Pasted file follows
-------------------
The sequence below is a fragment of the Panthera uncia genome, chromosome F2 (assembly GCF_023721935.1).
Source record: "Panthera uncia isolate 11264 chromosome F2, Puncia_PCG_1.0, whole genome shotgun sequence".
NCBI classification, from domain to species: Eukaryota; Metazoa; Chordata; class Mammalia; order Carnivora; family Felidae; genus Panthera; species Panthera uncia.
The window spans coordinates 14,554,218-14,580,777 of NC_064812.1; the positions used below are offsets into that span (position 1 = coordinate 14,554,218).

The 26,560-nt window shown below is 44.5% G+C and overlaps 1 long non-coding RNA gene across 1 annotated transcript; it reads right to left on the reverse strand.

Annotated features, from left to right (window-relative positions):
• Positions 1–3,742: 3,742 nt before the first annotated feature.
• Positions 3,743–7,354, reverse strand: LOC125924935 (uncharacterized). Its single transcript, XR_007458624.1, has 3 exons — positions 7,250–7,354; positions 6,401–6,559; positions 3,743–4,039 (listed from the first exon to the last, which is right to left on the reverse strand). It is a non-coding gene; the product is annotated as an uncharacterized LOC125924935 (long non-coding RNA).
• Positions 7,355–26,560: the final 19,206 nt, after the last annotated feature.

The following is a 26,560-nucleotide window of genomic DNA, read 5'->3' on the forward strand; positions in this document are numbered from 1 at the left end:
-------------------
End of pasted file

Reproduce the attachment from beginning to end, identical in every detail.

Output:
The sequence below is a fragment of the Panthera uncia genome, chromosome F2 (assembly GCF_023721935.1).
Source record: "Panthera uncia isolate 11264 chromosome F2, Puncia_PCG_1.0, whole genome shotgun sequence".
NCBI classification, from domain to species: Eukaryota; Metazoa; Chordata; class Mammalia; order Carnivora; family Felidae; genus Panthera; species Panthera uncia.
The window spans coordinates 14,554,218-14,580,777 of NC_064812.1; the positions used below are offsets into that span (position 1 = coordinate 14,554,218).

The 26,560-nt window shown below is 44.5% G+C and overlaps 1 long non-coding RNA gene across 1 annotated transcript; it reads right to left on the reverse strand.

Annotated features, from left to right (window-relative positions):
• Positions 1–3,742: 3,742 nt before the first annotated feature.
• Positions 3,743–7,354, reverse strand: LOC125924935 (uncharacterized). Its single transcript, XR_007458624.1, has 3 exons — positions 7,250–7,354; positions 6,401–6,559; positions 3,743–4,039 (listed from the first exon to the last, which is right to left on the reverse strand). It is a non-coding gene; the product is annotated as an uncharacterized LOC125924935 (long non-coding RNA).
• Positions 7,355–26,560: the final 19,206 nt, after the last annotated feature.

The following is a 26,560-nucleotide window of genomic DNA, read 5'->3' on the forward strand; positions in this document are numbered from 1 at the left end: